What does it mean when we say a television character has “integrity”?
According to an online dictionary, it could mean “The quality of being honest and having principles that you refuse to change.”
That will suffice, yet it’s more than that. It’s someone you can trust to do the right thing. It’s not just having principles but how someone expresses them, and how he or she interacts with those that do not. But even that doesn’t fully capture why those who personify this trait are held in such high esteem. “I know it when I see it” was how one Supreme Court justice defined pornography. Integrity is like that as well. There is no mistaking it. To me it’s always been one of the most admirable qualities a person can possess.
It is not a word I hear much anymore, perhaps because many of the public figures that once personified that trait no longer do so. But when I was growing up it seemed like all of television’s most popular shows had at least one character that one could point to and say with confidence, that’s what integrity looks like.
So, fellow classic TV fan, who comes to mind when you hear that word?
For ne that path leads first to law enforcement. Sgt. Joe Friday on Dragnet; Eliot Ness in The Untouchables; Detective Adam Flint on Naked City; Officer Pete Malloy on Adam-12; Marshal Matt Dillon on Gunsmoke; Detective Sergeant Chad Smith on The Smith Family – all of them personified integrity in how they performed a vital societal function. And when you watched those shows and those characters, you sensed that this was an intrinsic quality they brought to their profession, rather than something instilled by their training.
I’ve made this point before but in this piece it bears repeating – showcasing such characters to an audience of millions was part of the responsibility once accepted by network executives that supervised program schedules.
I would not be surprised if there were creators then who pitched shows about a vigilante with a badge, or an antihero whose personal character flaws clashed with his effectiveness as a policeman. But the Code of Practice for Television Broadcasters dictated that, “Criminality shall be presented as undesirable and unsympathetic. The condoning of crime and the treatment of the commission of crime in a frivolous, cynical or callous manner is unacceptable.” Such characters would thus always either repent or face justice themselves. Not to do so would have sent the wrong message.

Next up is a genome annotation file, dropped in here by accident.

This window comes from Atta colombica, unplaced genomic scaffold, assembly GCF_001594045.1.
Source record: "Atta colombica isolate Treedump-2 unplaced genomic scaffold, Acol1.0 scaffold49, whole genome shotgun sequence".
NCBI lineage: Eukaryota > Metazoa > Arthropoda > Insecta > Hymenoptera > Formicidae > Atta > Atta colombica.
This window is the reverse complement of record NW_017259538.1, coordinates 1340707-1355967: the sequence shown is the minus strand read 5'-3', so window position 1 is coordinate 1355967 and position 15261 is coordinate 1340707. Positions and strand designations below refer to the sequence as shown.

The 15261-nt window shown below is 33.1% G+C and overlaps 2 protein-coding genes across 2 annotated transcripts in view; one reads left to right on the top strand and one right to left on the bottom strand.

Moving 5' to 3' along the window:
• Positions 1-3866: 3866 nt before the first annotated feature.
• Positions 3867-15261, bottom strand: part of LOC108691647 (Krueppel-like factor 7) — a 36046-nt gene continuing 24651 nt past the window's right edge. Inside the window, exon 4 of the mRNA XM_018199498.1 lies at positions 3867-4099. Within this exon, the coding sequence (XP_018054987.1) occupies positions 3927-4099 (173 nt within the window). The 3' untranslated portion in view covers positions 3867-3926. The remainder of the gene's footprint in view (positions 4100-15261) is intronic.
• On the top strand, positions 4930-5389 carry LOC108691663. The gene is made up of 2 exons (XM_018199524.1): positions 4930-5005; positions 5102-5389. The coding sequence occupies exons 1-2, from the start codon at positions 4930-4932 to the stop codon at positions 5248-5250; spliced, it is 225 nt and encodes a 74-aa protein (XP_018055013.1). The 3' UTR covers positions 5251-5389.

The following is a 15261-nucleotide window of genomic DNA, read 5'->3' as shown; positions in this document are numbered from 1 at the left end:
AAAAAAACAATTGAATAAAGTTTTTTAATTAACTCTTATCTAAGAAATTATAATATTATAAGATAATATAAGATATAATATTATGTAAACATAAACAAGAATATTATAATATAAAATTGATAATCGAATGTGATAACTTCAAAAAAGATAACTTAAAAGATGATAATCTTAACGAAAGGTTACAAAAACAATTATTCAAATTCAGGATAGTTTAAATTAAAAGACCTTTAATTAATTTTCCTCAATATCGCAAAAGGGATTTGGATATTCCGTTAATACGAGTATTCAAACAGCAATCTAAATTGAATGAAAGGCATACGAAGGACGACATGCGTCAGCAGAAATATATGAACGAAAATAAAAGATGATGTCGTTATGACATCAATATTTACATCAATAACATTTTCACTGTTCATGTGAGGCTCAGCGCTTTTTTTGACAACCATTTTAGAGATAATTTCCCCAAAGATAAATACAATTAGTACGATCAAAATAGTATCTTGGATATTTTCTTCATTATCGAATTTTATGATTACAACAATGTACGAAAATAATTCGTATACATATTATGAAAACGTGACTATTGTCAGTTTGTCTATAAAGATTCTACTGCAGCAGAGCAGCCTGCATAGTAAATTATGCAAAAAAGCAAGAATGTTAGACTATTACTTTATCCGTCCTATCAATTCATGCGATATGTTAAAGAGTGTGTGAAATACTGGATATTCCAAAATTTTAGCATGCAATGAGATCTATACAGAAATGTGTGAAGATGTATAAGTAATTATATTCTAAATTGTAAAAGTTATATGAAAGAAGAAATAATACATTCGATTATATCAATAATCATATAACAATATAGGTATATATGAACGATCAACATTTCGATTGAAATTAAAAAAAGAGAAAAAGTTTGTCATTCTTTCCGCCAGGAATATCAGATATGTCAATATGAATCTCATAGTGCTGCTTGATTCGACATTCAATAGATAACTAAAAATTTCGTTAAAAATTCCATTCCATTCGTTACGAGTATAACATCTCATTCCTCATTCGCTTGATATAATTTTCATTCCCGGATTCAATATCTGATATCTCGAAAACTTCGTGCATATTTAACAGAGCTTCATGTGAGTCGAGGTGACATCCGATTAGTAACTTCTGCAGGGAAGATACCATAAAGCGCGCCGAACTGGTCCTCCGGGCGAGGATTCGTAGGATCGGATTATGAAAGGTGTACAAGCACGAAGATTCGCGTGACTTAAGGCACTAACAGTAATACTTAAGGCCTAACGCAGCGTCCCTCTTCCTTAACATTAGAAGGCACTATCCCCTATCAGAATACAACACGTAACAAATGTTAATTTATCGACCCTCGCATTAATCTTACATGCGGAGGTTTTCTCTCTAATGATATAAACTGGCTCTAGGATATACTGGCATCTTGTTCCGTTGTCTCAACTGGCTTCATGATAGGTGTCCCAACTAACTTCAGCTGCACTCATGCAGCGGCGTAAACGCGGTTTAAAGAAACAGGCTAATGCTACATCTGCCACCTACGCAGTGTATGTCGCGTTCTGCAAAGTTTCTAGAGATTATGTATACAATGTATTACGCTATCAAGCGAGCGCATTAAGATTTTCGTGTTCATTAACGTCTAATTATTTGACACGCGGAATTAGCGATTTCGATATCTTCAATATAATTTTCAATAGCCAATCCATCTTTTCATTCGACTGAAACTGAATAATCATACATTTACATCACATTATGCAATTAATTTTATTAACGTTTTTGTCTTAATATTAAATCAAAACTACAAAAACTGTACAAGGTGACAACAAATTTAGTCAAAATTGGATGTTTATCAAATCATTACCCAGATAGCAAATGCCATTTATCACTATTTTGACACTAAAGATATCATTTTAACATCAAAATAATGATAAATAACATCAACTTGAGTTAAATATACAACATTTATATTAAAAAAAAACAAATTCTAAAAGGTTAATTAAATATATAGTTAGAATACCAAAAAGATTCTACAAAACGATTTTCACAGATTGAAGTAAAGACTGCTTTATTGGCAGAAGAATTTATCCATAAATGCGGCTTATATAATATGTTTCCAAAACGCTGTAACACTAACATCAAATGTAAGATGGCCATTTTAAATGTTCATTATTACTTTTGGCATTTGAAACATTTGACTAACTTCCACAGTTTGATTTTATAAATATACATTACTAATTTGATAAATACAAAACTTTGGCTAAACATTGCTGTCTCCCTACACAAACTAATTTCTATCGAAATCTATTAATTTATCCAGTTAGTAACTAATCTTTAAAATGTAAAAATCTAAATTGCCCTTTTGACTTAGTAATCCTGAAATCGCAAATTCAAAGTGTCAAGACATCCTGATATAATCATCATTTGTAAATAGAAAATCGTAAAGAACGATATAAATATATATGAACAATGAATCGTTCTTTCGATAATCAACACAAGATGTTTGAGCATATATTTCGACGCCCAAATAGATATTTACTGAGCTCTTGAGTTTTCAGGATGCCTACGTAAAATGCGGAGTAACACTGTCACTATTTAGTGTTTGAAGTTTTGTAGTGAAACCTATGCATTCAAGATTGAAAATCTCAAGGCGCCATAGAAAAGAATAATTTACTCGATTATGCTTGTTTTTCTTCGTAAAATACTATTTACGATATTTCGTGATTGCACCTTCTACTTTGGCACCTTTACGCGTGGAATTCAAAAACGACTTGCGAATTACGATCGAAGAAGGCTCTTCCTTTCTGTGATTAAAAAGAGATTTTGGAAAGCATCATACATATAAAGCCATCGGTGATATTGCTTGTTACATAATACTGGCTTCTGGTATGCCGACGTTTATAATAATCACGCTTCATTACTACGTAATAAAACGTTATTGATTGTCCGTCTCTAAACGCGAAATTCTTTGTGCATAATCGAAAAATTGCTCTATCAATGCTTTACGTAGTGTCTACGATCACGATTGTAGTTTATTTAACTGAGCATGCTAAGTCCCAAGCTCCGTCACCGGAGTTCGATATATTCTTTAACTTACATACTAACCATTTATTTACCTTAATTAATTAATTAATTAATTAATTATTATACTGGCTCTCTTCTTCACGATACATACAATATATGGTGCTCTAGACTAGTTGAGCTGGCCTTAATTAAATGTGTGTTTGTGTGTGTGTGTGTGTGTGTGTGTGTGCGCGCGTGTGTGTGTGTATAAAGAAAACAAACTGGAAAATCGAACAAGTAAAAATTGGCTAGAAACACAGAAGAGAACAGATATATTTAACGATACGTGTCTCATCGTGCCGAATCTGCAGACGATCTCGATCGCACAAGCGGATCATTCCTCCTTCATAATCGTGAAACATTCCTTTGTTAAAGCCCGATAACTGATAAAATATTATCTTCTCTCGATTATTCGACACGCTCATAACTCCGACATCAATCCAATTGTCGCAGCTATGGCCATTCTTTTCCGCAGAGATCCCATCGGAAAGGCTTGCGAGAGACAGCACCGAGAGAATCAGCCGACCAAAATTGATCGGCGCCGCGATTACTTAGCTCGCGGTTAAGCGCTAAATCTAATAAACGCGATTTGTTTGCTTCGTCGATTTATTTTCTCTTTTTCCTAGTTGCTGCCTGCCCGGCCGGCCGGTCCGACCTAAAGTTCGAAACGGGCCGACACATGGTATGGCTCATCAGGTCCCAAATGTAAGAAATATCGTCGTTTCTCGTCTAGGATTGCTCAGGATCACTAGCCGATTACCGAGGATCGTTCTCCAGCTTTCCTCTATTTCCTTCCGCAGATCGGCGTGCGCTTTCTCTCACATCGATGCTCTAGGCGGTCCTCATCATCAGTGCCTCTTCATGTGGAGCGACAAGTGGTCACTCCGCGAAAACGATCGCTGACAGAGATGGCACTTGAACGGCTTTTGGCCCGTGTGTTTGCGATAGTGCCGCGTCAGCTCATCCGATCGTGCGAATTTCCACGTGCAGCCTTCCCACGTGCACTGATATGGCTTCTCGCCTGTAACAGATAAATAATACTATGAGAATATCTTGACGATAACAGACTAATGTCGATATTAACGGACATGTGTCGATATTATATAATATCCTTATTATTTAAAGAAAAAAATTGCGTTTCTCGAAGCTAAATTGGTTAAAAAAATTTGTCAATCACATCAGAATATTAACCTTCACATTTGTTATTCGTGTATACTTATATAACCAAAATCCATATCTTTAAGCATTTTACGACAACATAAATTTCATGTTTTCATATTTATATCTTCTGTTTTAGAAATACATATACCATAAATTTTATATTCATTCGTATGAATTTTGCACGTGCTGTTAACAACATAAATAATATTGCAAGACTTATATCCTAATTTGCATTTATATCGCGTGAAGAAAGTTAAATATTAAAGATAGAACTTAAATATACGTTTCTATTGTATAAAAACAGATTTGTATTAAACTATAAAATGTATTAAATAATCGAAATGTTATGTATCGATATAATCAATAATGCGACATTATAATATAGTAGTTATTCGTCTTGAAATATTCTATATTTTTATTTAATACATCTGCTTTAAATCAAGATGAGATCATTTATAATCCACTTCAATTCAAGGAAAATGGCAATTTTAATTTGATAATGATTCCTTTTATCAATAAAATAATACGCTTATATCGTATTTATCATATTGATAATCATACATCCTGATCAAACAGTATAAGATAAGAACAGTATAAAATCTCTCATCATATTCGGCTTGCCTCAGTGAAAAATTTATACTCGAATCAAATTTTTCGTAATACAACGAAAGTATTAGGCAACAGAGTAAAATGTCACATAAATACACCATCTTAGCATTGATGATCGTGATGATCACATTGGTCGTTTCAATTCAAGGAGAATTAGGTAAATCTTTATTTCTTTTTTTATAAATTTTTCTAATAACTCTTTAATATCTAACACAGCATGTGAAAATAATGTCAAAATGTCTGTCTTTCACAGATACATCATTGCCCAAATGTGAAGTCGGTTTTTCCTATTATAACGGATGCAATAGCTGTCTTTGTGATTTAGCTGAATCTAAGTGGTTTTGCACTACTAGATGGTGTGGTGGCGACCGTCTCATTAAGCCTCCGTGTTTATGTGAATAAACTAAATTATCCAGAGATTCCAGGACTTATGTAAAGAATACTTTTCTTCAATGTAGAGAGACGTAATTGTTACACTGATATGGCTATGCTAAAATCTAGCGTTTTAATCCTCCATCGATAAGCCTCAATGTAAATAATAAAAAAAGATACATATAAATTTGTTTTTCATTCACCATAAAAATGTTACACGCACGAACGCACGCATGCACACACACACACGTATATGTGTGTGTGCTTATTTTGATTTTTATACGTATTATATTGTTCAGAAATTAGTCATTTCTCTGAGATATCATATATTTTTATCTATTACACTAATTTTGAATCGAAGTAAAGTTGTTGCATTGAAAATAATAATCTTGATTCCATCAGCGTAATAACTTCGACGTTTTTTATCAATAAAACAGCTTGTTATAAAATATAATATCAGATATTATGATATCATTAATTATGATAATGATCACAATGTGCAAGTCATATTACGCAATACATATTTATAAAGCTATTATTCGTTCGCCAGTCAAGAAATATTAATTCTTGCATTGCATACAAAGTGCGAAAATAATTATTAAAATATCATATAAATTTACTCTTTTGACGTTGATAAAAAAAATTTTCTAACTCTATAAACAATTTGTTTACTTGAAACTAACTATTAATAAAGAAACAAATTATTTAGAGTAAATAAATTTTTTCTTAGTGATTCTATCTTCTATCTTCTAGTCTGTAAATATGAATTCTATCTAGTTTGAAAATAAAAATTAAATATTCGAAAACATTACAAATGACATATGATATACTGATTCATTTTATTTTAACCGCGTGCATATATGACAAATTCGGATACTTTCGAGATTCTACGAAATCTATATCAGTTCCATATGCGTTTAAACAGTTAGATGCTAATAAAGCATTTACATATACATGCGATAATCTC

Such guidelines may now seem restrictive, but the shows they shepherded are still watched, still remembered, and are still being discovered by generations raised on less flattering portrayals of authority figures.
The next exemplar for me is Hays Stowe, as portrayed by Hal Holbrook on The Bold Ones: The Senator.
His politics did not always align with mine, yet I probably would have voted for him, because he was a public servant of profound integrity who earned and deserved the admiration of those he opposed. This series of clips shows why.
What attributes come through from those moments, outside of just how good Holbrook was with smart material? For me it’s a reminder that real integrity is quiet. Not silent, but calm and measured. That’s how you present an argument, and it will always be far more effective that the people you see in protests now on TV, destroying other people’s property and screaming their outrage with maniacal expressions. They do nothing to advance their cause.
Integrity is not a trait limited to authority figures, though that is where it is most often found on television. Doctors like Marcus Welby, lawyers like Perry Mason and Lawrence Preston, teachers like John Novak. But Jed Clampett had more integrity than Mr. Drysdale, and even Jan Brady showed a moment of integrity in “Her Sister’s Shadow,” when she sacrifices a school award that she did not deserve because of a grading error.
Sometimes that quality shines through but with some characters its suitability could make for an interesting discussion. One would expect the starship commanders on the various Star Trek series to have it, but all of them violated the Prime Directive, their most sacrosanct regulation. Does it take more integrity to adhere to it, or to ignore it when deemed necessary?
I can’t list all of the characters that brought integrity to the classic TV era, because that would require a very long piece – and how good that feels recognizing that television gave us so many positive role models when there were just three networks – far more, certainly, than are presently available on so many more.
Or am I wrong? Given my preference for television’s past it would be easy to say that integrity is in shorter supply now, but I don’t know that for sure because I’m not watching today’s scripted series. What I do know is that television reflects popular culture, and culture currently seems to extend its sympathy only to those who lack the qualities once prized, while those with principles once admired are now viewed as rigid, intolerant, reactionary.
History teacher Pete Dixon on Room 222 was a man with great integrity – do any of the teachers on Abbott Elementary share that trait?
Someone else will have to answer that. But I hope that’s the case, and I’d feel better knowing it was true. Television is not the mass medium it used to be, but it can still motivate someone onto a better path through one positive example.